In early colonial America, it was common to see foreign coins in everyday commerce. Coins from Brazil, Portugal, Spain, France, and of course England all circulated as legal tender. There were challenges to this hodge podge of coinage in the early days of our nation as each of these foreign coins had a different weight and fineness.
This made commerce challenging as the merchants who traded in these gold coins were ill equipped to test each coin to ensure its purity and weight.
So, in the period before, during and even after the American Revolution, a solution emerged to level the playing field: regulated gold coins. Because different areas of the American colonies had different weight standards for gold coins, metalsmiths played a critical role in regulating the foreign coins in circulation to the appropriate local standards.
How did this work? A metalsmith would assess the coin and regulate its weight to certain standards. They were known as “regulators” and would drill into a coin and add gold in the form of a plug if it was necessary to increase its weight. If it was overweight, the regulator would clip or file its edges. Then, the regulator would stamp the coin with his silversmith mark, identifying who guaranteed the gold content of that particular coin. The marks on the coins were identical to the stamp used by the silversmith on items like silver cups, teaspoons, or even sugar bowls or cream jugs.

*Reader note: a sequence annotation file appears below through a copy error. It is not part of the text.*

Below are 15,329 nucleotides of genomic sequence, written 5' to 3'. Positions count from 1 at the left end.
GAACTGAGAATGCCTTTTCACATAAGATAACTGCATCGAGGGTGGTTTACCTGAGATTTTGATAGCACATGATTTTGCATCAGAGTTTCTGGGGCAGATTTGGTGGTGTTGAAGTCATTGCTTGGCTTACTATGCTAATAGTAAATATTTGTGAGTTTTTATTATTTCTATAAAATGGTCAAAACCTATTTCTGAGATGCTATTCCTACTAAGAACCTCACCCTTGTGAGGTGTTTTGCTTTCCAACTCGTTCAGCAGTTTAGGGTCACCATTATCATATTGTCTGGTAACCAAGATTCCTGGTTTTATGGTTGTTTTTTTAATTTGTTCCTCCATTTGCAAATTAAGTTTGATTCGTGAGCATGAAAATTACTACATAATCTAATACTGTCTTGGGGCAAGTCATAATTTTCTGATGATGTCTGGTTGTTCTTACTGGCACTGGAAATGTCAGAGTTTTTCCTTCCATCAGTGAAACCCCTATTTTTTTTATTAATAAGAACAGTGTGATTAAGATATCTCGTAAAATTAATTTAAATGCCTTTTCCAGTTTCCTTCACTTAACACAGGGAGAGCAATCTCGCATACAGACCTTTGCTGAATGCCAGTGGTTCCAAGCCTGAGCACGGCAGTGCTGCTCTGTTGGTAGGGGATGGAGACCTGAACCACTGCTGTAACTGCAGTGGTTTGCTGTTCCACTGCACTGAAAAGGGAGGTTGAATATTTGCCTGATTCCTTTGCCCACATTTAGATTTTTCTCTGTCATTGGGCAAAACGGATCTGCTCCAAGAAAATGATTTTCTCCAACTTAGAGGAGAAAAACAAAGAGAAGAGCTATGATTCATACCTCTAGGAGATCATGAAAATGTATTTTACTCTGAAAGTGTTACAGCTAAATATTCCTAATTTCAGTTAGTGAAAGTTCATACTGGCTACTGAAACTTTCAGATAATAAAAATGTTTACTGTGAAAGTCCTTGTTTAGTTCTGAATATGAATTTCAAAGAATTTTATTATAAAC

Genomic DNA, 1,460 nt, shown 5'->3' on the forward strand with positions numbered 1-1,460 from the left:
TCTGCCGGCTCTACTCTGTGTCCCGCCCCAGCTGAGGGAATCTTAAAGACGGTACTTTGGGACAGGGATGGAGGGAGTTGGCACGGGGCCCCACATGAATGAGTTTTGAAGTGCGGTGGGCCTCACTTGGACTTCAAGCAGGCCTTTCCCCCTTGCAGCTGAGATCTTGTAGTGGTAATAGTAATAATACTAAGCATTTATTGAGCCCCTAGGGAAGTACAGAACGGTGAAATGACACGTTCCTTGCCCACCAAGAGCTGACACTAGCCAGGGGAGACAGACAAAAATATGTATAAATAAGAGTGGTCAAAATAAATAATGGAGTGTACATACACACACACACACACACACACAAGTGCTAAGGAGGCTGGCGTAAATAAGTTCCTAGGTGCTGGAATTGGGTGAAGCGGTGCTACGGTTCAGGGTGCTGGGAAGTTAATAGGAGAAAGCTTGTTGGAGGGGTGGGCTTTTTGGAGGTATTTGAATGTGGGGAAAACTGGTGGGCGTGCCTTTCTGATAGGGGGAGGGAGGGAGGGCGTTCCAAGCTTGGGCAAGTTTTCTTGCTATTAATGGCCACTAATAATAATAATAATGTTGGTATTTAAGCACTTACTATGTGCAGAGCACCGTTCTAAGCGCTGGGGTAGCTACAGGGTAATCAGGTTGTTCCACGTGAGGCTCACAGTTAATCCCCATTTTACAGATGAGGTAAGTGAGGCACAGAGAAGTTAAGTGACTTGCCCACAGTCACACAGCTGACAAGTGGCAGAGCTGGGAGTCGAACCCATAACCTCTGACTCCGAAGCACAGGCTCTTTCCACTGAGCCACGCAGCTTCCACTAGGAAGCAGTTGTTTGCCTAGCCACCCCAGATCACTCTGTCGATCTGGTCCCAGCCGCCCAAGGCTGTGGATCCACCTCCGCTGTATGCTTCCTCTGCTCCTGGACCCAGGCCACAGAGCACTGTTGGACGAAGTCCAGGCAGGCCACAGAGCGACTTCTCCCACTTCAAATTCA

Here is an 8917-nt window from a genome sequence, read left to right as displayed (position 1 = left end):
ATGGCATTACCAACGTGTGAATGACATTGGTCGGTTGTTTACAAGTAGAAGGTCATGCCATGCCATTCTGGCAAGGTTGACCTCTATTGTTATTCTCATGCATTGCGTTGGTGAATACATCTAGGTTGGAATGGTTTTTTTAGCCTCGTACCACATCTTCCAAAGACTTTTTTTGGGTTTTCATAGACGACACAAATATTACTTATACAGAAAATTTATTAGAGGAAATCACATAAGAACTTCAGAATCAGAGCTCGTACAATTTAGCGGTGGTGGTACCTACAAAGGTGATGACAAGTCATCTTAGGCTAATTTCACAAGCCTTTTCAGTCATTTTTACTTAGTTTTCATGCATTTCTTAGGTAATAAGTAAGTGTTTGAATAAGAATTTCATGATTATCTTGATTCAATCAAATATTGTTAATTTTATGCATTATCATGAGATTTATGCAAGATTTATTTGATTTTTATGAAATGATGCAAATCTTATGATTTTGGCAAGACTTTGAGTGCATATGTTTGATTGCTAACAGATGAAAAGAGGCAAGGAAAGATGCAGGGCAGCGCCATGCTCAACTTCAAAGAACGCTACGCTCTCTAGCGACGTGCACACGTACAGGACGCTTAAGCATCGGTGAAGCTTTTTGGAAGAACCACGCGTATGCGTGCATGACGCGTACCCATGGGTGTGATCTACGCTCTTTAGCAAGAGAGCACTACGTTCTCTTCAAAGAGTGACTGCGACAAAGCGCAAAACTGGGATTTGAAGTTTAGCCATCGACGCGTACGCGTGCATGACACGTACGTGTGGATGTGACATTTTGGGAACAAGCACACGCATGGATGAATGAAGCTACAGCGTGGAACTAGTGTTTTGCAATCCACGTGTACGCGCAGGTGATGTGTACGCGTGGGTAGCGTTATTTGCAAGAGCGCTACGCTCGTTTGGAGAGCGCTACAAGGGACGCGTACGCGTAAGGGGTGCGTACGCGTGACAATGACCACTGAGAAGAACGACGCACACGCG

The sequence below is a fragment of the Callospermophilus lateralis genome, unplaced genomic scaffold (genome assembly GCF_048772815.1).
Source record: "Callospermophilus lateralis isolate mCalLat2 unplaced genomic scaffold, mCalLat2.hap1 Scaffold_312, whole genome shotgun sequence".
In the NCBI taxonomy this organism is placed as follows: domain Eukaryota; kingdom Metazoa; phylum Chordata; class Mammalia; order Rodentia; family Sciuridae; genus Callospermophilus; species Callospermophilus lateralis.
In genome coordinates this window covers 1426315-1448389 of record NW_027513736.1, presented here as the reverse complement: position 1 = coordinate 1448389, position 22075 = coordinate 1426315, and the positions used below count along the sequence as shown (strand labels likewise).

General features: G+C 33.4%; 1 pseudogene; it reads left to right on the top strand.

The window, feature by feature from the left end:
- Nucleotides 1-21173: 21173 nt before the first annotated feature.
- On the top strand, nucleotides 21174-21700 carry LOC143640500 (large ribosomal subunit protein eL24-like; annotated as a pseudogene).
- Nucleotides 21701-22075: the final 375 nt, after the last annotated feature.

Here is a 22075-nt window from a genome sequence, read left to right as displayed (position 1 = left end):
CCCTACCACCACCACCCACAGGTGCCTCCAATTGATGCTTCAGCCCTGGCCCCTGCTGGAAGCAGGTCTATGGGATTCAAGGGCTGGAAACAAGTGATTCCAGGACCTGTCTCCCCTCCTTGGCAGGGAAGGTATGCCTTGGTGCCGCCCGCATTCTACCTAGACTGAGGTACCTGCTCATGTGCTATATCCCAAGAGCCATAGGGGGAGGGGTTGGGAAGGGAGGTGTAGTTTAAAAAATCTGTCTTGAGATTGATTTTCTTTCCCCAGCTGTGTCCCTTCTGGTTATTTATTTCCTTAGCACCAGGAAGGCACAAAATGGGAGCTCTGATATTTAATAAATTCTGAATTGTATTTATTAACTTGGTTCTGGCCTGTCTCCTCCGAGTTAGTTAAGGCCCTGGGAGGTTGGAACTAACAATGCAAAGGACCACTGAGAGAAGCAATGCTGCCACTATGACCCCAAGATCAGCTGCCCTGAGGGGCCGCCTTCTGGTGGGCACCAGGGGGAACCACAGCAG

The regulators were highly respected members of the community and included prominent people including Ephraim Brasher, William Hollingshead and Thomas Underhill. Ephraim Brasher was a legendary New York metalsmith and jeweler. Brasher was also George Washington’s silversmith and personal friend. Today, numismatics can find his hallmark EB punched onto the coins he regulated.
While not often talked about, regulated gold coins represent an important era in U.S. coin circulation history. Famous collectors and numismatics included regulated coins in their renowned collections, including those of , John J. Ford Jr., and Virgil M. Brand.
In 1795, the U.S. Mint began striking gold coins, which decreased the incentive to use regulated gold coins. At that time, many regulated gold coins were melted down, making these pieces some of the rarest in U.S. numismatic history. However, foreign coins were allowed to be used as legal tender in the United States until 1857, when Congress finally banned their use as legal tender in the Coinage Act of 1857, which officially ended the era of regulated coinage.
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